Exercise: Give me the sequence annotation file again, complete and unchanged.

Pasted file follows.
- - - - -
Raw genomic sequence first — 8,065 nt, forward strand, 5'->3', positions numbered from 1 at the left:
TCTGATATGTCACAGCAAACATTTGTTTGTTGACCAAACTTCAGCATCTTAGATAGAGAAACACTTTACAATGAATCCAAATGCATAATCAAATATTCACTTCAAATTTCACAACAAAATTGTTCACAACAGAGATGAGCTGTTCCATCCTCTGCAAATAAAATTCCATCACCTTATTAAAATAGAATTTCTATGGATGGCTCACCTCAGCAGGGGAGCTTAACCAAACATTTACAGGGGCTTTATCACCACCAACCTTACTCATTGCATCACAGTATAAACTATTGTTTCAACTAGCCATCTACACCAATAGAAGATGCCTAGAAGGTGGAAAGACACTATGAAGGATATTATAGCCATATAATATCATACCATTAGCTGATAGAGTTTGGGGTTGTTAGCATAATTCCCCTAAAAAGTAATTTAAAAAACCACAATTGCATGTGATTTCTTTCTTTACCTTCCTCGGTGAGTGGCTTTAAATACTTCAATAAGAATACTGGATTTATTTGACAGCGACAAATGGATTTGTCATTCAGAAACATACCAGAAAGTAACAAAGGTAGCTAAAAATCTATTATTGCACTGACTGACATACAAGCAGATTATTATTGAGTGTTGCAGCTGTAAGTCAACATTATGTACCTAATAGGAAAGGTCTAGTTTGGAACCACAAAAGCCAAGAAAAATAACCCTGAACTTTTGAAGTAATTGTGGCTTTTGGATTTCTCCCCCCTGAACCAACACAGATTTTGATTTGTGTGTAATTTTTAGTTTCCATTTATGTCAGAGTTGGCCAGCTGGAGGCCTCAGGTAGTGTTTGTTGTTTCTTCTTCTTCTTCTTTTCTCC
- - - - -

Raw genomic sequence first — 8,065 nt, forward strand, 5'->3', positions numbered from 1 at the left:
TCTGATATGTCACAGCAAACATTTGTTTGTTGACCAAACTTCAGCATCTTAGATAGAGAAACACTTTACAATGAATCCAAATGCATAATCAAATATTCACTTCAAATTTCACAACAAAATTGTTCACAACAGAGATGAGCTGTTCCATCCTCTGCAAATAAAATTCCATCACCTTATTAAAATAGAATTTCTATGGATGGCTCACCTCAGCAGGGGAGCTTAACCAAACATTTACAGGGGCTTTATCACCACCAACCTTACTCATTGCATCACAGTATAAACTATTGTTTCAACTAGCCATCTACACCAATAGAAGATGCCTAGAAGGTGGAAAGACACTATGAAGGATATTATAGCCATATAATATCATACCATTAGCTGATAGAGTTTGGGGTTGTTAGCATAATTCCCCTAAAAAGTAATTTAAAAAACCACAATTGCATGTGATTTCTTTCTTTACCTTCCTCGGTGAGTGGCTTTAAATACTTCAATAAGAATACTGGATTTATTTGACAGCGACAAATGGATTTGTCATTCAGAAACATACCAGAAAGTAACAAAGGTAGCTAAAAATCTATTATTGCACTGACTGACATACAAGCAGATTATTATTGAGTGTTGCAGCTGTAAGTCAACATTATGTACCTAATAGGAAAGGTCTAGTTTGGAACCACAAAAGCCAAGAAAAATAACCCTGAACTTTTGAAGTAATTGTGGCTTTTGGATTTCTCCCCCCTGAACCAACACAGATTTTGATTTGTGTGTAATTTTTAGTTTCCATTTATGTCAGAGTTGGCCAGCTGGAGGCCTCAGGTAGTGTTTGTTGTTTCTTCTTCTTCTTCTTTTCTCC